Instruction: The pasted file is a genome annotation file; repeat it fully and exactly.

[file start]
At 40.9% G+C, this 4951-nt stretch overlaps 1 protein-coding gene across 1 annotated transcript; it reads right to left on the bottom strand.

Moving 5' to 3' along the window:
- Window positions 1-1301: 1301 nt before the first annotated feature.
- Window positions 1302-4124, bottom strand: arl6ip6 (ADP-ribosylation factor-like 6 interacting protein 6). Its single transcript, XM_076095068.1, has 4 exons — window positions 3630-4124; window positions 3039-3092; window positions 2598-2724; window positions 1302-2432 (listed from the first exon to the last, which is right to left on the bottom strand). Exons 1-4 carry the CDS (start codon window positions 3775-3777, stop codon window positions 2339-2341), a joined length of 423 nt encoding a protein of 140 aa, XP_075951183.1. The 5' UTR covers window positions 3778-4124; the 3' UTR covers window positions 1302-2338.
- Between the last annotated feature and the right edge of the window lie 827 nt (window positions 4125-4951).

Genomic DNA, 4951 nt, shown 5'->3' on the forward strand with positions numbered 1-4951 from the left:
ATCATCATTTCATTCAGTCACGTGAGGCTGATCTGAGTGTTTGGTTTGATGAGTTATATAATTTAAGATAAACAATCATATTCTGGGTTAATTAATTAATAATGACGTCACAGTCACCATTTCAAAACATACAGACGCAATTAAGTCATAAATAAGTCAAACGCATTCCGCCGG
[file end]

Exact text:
At 40.9% G+C, this 4951-nt stretch overlaps 1 protein-coding gene across 1 annotated transcript; it reads right to left on the bottom strand.

Moving 5' to 3' along the window:
- Window positions 1-1301: 1301 nt before the first annotated feature.
- Window positions 1302-4124, bottom strand: arl6ip6 (ADP-ribosylation factor-like 6 interacting protein 6). Its single transcript, XM_076095068.1, has 4 exons — window positions 3630-4124; window positions 3039-3092; window positions 2598-2724; window positions 1302-2432 (listed from the first exon to the last, which is right to left on the bottom strand). Exons 1-4 carry the CDS (start codon window positions 3775-3777, stop codon window positions 2339-2341), a joined length of 423 nt encoding a protein of 140 aa, XP_075951183.1. The 5' UTR covers window positions 3778-4124; the 3' UTR covers window positions 1302-2338.
- Between the last annotated feature and the right edge of the window lie 827 nt (window positions 4125-4951).

Genomic DNA, 4951 nt, shown 5'->3' on the forward strand with positions numbered 1-4951 from the left:
ATCATCATTTCATTCAGTCACGTGAGGCTGATCTGAGTGTTTGGTTTGATGAGTTATATAATTTAAGATAAACAATCATATTCTGGGTTAATTAATTAATAATGACGTCACAGTCACCATTTCAAAACATACAGACGCAATTAAGTCATAAATAAGTCAAACGCATTCCGCCGG